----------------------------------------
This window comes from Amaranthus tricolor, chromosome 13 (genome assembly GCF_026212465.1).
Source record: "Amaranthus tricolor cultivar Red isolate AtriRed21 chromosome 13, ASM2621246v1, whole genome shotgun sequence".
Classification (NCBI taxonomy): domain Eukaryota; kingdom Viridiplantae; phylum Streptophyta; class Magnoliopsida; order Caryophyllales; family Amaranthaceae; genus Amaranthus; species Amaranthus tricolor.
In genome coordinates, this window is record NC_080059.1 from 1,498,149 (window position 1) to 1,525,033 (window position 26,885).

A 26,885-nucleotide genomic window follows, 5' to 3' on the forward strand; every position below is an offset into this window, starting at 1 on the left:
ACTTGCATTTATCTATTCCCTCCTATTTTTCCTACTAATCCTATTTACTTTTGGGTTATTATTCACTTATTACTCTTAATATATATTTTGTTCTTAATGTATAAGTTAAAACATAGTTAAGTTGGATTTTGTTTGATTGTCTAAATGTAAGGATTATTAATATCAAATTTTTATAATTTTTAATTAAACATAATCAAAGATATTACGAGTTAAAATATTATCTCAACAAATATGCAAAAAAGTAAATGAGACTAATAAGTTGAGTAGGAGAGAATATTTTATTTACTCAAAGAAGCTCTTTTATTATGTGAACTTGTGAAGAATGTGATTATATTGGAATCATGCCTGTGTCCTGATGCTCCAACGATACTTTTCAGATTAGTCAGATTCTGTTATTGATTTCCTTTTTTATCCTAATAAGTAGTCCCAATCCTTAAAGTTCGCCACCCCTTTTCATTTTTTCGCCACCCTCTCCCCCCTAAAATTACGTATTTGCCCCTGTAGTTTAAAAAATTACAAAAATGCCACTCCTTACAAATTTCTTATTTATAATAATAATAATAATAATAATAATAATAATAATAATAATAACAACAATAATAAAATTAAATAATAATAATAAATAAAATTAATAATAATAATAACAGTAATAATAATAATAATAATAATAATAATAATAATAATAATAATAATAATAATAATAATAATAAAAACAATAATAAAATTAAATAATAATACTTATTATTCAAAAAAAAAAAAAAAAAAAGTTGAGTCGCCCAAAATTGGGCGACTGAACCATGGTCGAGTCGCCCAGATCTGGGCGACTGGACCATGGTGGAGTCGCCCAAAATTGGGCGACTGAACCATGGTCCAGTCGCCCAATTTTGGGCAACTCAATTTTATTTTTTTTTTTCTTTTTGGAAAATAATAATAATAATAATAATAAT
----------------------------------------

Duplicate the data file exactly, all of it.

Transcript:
This window comes from Amaranthus tricolor, chromosome 13 (genome assembly GCF_026212465.1).
Source record: "Amaranthus tricolor cultivar Red isolate AtriRed21 chromosome 13, ASM2621246v1, whole genome shotgun sequence".
Classification (NCBI taxonomy): domain Eukaryota; kingdom Viridiplantae; phylum Streptophyta; class Magnoliopsida; order Caryophyllales; family Amaranthaceae; genus Amaranthus; species Amaranthus tricolor.
In genome coordinates, this window is record NC_080059.1 from 1,498,149 (window position 1) to 1,525,033 (window position 26,885).

A 26,885-nucleotide genomic window follows, 5' to 3' on the forward strand; every position below is an offset into this window, starting at 1 on the left:
ACTTGCATTTATCTATTCCCTCCTATTTTTCCTACTAATCCTATTTACTTTTGGGTTATTATTCACTTATTACTCTTAATATATATTTTGTTCTTAATGTATAAGTTAAAACATAGTTAAGTTGGATTTTGTTTGATTGTCTAAATGTAAGGATTATTAATATCAAATTTTTATAATTTTTAATTAAACATAATCAAAGATATTACGAGTTAAAATATTATCTCAACAAATATGCAAAAAAGTAAATGAGACTAATAAGTTGAGTAGGAGAGAATATTTTATTTACTCAAAGAAGCTCTTTTATTATGTGAACTTGTGAAGAATGTGATTATATTGGAATCATGCCTGTGTCCTGATGCTCCAACGATACTTTTCAGATTAGTCAGATTCTGTTATTGATTTCCTTTTTTATCCTAATAAGTAGTCCCAATCCTTAAAGTTCGCCACCCCTTTTCATTTTTTCGCCACCCTCTCCCCCCTAAAATTACGTATTTGCCCCTGTAGTTTAAAAAATTACAAAAATGCCACTCCTTACAAATTTCTTATTTATAATAATAATAATAATAATAATAATAATAATAATAATAATAACAACAATAATAAAATTAAATAATAATAATAAATAAAATTAATAATAATAATAACAGTAATAATAATAATAATAATAATAATAATAATAATAATAATAATAATAATAATAATAATAATAAAAACAATAATAAAATTAAATAATAATACTTATTATTCAAAAAAAAAAAAAAAAAAAGTTGAGTCGCCCAAAATTGGGCGACTGAACCATGGTCGAGTCGCCCAGATCTGGGCGACTGGACCATGGTGGAGTCGCCCAAAATTGGGCGACTGAACCATGGTCCAGTCGCCCAATTTTGGGCAACTCAATTTTATTTTTTTTTTTCTTTTTGGAAAATAATAATAATAATAATAATAAT